The Loss of Patience
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Taiwan’s general election on Jan. 13 will have major implications for the small country that China claims as its own. As the Guardian reported, voters will cast ballots for the presidency and lawmakers who oversee an island the size of Belgium. But leaders from Beijing, Europe, Tokyo, and Washington, DC will be watching the results closely, too.
Domestic issues dominating the election campaigns include the rising cost of living, labor market protections, energy costs, quality education, and senior care. Young voters especially are disillusioned with an economy that can offer them only information technology jobs, noted the Brookings Institution.
The government’s decision to partially restore conscription was unpopular, too. Internationally, the perennial challenge in the Taiwanese capital of Taipei is negotiating relations with China, where communist honchos insist that Taiwan is a breakaway province of their mainland country.
Writing in Reuters Breakingviews, Chan Ka Sing warned that China might feel threatened if the ruling, US-friendly Democratic Progressive Party wins a third term in power, as polls suggest will happen. DPP candidate William Lai Ching-te, who is now vice president, has pledged to maintain the status quo with China, but Chinese officials have labeled Lai as a “dangerous separatist.”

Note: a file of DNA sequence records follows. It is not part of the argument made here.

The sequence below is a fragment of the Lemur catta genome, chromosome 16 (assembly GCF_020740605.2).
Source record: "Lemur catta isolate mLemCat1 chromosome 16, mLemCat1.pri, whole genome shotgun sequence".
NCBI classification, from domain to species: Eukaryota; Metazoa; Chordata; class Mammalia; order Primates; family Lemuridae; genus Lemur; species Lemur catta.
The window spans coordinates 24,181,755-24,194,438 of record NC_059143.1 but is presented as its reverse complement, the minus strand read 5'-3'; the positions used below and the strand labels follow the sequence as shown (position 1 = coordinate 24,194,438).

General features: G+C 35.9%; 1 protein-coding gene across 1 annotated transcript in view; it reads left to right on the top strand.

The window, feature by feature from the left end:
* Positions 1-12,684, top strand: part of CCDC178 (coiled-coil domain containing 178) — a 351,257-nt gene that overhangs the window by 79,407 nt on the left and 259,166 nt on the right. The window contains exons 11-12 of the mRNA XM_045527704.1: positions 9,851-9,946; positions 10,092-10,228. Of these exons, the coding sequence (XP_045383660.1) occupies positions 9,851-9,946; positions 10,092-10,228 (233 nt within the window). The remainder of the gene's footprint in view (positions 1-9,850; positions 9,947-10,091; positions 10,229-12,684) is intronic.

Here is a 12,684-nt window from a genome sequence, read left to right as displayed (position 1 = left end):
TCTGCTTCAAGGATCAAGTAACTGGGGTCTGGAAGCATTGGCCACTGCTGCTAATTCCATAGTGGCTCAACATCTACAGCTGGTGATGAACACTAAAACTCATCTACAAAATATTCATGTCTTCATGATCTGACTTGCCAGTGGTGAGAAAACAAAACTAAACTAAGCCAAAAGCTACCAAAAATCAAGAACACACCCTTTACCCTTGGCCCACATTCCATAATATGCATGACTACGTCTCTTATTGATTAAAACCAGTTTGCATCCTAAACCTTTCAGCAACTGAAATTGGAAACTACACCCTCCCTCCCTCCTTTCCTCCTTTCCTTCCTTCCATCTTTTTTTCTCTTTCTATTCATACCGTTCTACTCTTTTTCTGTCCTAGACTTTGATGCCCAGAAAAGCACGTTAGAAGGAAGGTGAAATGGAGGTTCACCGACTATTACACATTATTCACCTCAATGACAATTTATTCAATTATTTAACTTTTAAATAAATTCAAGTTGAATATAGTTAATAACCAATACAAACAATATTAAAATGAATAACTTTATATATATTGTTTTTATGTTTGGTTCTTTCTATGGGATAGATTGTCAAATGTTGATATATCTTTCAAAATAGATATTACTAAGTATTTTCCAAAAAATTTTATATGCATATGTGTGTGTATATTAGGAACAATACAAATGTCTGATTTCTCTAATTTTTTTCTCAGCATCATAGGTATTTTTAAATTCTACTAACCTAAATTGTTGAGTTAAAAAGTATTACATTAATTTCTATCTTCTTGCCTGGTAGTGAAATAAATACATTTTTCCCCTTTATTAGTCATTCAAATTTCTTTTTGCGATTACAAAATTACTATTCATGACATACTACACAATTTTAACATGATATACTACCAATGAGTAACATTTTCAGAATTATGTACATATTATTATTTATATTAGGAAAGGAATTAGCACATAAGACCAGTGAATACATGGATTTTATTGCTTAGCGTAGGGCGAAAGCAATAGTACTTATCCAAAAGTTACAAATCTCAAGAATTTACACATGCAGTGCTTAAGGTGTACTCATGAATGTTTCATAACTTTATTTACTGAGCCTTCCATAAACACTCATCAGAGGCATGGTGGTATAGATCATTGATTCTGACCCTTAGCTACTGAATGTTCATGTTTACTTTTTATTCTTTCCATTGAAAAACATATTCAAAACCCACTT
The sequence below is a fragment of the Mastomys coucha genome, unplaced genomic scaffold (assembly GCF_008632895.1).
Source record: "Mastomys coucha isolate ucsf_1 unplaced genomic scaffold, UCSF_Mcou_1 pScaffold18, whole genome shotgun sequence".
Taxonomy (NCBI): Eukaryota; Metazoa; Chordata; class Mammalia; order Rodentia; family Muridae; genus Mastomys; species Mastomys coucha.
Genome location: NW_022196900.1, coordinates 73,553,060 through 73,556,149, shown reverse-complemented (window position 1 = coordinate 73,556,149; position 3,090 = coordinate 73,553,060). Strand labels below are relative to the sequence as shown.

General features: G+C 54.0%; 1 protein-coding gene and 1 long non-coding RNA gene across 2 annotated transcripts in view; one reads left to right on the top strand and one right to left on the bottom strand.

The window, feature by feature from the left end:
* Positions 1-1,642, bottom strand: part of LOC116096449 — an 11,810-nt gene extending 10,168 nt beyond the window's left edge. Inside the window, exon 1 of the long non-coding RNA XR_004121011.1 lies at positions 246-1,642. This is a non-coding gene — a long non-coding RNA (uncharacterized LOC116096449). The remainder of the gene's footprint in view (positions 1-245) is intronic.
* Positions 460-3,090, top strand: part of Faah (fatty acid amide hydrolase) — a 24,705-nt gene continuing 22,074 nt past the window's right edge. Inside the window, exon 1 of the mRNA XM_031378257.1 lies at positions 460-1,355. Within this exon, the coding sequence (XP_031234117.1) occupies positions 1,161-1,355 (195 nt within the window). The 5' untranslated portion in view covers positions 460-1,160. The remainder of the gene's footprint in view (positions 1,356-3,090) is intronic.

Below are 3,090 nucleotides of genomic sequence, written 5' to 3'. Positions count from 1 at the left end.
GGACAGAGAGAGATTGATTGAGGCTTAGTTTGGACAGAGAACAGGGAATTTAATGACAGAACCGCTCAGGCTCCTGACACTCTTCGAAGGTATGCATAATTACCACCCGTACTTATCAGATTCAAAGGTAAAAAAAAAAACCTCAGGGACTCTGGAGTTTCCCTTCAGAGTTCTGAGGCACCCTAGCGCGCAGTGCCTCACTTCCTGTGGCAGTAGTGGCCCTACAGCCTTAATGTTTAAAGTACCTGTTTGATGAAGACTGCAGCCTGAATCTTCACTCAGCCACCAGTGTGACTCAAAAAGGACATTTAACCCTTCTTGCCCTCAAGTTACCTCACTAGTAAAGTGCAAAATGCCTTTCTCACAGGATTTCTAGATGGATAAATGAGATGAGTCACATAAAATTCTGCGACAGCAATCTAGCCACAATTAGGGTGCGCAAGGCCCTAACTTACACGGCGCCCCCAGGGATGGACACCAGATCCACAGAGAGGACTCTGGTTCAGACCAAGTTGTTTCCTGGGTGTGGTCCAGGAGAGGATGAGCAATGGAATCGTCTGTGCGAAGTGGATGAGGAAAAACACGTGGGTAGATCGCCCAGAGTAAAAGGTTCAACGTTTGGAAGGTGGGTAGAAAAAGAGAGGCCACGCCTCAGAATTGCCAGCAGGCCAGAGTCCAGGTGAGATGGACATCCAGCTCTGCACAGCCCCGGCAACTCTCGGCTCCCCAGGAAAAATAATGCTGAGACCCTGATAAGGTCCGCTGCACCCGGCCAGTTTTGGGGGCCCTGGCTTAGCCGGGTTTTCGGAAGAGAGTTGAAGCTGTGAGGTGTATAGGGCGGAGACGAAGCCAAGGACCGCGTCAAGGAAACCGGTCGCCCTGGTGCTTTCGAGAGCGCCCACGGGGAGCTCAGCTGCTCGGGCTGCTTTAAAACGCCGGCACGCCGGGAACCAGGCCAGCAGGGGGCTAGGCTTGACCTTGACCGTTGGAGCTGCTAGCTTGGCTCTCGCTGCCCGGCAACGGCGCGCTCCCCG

China in recent years has increased military drills around Taiwan and sought to pressure countries that recognize the island as an independent country to instead revise their stance and support China’s claim to suzerainty, Al Jazeera noted. Meanwhile, the US has supplied Taiwan with a formidable arsenal of tools to repel at least the initial waves of any Chinese invasion.
Lai’s main rival, Hou Yu-ih, is an ex-cop who is the candidate of the Kuomintang (KMT), which advocates for closer relations with China, explained the Economist. The former mayor of the suburbs surrounding Taipei has a reputation for efficiency. He advocates talks with the Communist Party to lower cross-strait tensions.
The third contender, Taiwan People’s Party candidate Ko Wen-je, has counseled for patience in diplomacy with China, reported the Associated Press. He has ought to balance the DPP’s instance on Taiwanese sovereignty with the KMT overtures to China. He has appealed to voters, especially the young, who are losing patience with the DPP and the KMT’s failure to address domestic needs and find a stance between war and close friendship with Taiwan’s massive neighbor across the strait, added the China Project.
Ko, meanwhile, is polling second behind the DPP.
China, obviously, would prefer the KMT out of the three parties, but has not been shy in articulating its stance in this election.
For example, in the run-up to the vote, Chinese propagandists have been bombarding Taiwanese and international airwaves with pro-unification rhetoric, Voice of America wrote. Other election interference included economic bans, military demonstrations, and other actions, according to Newsweek.
Taiwan represents how democracy is always an experiment, always fragile, and always courageous.